New Book Features Bentley University for “Rare” Innovations in Business Curriculum
Rethinking Undergraduate Business Education: Liberal Learning for the Profession, a book emanating from The Carnegie Foundation for the Advancement of Teaching's national study of undergraduate business education, features Bentley University for its innovative integration of business and arts and sciences.
The book’s authors describe the efforts of a diverse set of institutions, including Bentley, to support the best elements of liberal arts learning integrated with students’ learning of business disciplines in order to develop wise, ethically-grounded professional judgment.
As the book attests, business is the largest undergraduate major in the U.S. and still growing. This reality, along with the immense power of the business sector and its significance for national and global well being, makes quality education for business students critical not only for them but also for the public good. The report asserts that “undergraduate business students need a strong liberal education” in order to be fully prepared for and successful in work and life. The Carnegie Foundation highlighted a small number of schools, including Bentley University, for “rare” innovations in the business curriculum at the undergrad level.
The book provides a timely response to the ongoing debate in the higher education media on which type of degree will prove most beneficial to college students -- business or liberal arts.
As Bentley Dean of Arts & Sciences Dan Everett states, “Students' professional objectives and education can be merged in a new educational fusion. This fusion is the integration of arts and sciences with business where philosophy, science, math, history, English, modern languages, etc. work in tandem with professional courses to provide a novel type of curriculum - one in which professional education and arts and sciences each add value to the other. Bentley University offers one strong example of a successfully integrated curriculum and we are pleased to be recognized in the Carnegie book.”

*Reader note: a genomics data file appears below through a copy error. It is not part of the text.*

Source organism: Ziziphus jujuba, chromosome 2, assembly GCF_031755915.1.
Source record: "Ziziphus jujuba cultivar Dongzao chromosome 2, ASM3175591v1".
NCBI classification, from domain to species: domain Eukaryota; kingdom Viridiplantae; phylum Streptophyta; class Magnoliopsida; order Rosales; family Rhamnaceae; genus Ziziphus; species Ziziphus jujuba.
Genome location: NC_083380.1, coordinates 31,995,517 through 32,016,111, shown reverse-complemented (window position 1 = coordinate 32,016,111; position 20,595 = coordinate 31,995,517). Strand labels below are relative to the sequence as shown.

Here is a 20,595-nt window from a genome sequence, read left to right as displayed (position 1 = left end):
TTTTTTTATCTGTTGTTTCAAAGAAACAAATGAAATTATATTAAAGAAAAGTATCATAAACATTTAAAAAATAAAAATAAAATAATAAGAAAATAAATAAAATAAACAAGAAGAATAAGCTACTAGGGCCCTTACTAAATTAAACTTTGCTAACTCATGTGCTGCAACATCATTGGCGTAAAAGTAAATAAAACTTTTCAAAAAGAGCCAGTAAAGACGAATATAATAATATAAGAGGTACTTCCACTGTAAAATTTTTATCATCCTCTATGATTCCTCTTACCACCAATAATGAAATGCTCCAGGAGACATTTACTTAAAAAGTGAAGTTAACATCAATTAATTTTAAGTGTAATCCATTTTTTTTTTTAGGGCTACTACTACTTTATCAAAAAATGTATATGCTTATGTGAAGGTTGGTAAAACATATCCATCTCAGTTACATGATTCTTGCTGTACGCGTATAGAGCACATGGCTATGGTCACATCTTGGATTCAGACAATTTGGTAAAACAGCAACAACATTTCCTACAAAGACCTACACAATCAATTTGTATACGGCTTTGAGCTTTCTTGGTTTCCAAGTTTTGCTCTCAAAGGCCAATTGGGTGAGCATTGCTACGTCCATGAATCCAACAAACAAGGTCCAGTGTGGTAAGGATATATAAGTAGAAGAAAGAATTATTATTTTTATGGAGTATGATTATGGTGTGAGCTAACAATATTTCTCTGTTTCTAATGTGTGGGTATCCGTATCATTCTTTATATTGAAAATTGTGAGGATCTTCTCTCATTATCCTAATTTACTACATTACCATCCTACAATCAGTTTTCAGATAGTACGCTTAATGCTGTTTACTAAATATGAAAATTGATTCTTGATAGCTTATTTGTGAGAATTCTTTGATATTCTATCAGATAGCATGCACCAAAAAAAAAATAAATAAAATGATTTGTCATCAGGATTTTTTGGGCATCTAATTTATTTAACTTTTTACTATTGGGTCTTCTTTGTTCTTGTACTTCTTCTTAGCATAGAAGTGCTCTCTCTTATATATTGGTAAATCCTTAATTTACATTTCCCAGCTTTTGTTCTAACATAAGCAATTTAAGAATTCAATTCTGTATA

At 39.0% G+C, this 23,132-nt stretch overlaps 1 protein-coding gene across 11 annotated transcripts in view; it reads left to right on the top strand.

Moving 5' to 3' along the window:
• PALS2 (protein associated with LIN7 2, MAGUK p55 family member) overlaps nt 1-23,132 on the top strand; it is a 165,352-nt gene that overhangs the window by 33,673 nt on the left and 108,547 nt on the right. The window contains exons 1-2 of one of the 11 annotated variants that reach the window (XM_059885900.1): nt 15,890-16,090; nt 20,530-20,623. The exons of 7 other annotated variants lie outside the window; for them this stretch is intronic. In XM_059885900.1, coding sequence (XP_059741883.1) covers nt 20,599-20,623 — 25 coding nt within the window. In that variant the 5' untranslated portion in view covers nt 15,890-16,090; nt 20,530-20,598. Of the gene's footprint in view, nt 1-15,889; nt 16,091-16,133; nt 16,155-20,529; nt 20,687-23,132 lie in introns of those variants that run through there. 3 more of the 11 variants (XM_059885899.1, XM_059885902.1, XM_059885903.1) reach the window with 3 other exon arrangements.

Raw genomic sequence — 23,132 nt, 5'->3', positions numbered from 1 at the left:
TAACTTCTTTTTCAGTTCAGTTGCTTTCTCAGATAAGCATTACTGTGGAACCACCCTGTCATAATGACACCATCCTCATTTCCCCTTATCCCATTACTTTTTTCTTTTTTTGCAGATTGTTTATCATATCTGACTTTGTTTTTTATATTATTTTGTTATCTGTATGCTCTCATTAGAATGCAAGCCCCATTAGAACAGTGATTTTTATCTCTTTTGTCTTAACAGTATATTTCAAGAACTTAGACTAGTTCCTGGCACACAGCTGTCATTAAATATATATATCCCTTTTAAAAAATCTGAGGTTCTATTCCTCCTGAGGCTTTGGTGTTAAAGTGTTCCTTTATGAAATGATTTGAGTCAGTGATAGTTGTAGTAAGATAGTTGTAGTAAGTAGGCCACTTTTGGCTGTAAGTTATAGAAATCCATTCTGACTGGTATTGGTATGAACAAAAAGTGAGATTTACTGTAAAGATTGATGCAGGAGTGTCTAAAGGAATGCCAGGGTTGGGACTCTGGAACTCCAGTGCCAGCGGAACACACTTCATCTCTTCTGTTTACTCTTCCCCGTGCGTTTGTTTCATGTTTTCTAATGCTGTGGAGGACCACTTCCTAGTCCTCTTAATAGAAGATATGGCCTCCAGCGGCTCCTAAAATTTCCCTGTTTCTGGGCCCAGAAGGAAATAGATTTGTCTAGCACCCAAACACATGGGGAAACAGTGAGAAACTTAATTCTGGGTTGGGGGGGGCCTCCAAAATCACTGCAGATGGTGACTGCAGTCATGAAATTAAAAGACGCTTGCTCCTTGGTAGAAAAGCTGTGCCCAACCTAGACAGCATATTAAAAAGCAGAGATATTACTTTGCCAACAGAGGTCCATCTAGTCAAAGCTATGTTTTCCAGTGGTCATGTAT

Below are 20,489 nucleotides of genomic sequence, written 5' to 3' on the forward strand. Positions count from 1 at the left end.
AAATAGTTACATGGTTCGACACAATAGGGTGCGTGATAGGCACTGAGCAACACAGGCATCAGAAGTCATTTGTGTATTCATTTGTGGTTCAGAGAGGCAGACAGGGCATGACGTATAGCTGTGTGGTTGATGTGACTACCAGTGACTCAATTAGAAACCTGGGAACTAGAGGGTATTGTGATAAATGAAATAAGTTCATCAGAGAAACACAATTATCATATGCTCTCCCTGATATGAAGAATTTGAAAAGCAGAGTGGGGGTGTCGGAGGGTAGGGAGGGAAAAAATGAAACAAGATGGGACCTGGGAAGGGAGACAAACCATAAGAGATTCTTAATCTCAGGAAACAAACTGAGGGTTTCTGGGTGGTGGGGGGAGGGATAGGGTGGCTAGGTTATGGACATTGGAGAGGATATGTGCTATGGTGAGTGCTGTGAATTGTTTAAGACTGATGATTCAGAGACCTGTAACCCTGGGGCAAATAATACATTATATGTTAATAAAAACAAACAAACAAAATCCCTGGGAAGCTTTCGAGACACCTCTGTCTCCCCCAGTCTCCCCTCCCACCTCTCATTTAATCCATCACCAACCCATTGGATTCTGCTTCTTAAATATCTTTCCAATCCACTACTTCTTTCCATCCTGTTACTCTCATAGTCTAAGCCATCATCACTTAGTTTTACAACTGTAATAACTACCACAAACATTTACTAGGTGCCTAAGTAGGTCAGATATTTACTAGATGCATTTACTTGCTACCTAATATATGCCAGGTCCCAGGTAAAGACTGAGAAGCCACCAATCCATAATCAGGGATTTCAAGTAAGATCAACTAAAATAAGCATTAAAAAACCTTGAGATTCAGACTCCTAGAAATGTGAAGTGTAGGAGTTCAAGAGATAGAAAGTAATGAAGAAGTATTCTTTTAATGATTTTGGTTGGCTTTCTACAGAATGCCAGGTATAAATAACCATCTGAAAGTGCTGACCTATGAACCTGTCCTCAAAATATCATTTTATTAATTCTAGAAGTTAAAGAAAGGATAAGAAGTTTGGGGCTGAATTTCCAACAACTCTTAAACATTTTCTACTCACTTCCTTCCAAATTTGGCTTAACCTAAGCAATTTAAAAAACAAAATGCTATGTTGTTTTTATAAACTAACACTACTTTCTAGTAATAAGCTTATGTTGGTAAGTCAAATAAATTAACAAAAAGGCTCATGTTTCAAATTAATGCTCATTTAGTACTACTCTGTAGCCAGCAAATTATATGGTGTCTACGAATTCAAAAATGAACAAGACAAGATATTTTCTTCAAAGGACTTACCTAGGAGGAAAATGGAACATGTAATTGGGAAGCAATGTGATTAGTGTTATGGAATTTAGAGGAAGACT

“Once given a solid foundation in the humanities, professionals will go on to educate themselves and maintain their interest. The 2010 job placement rate at our university — 99 percent of the responding graduating class is employed or in graduate school six months after graduation — illustrates this substantially. Business executives tell us often, "The basic business skills are what get you a job at our company. But to advance, you need the broad background of the liberal arts."
Every student at Bentley majors or minors in business while simultaneously enrolled in a basic core of liberal arts courses. Nearly 800 of Bentley's 4,000 undergraduates double-major in business and the innovative Liberal Studies major — which students complete by combining writing, faculty mentoring, and general education courses following a particular theme such as Ethics and Social Responsibility, Global Perspectives and Health and Industry.
Everett adds, “We should not portray the current crisis in American education as business versus the liberal arts. All of us in higher education recognize our responsibility to contribute to our students' quality of mental, social, and professional life. A business major is one of the best majors any student could choose. So is philosophy. But to combine and connect them in a single course of study might be the best of all.”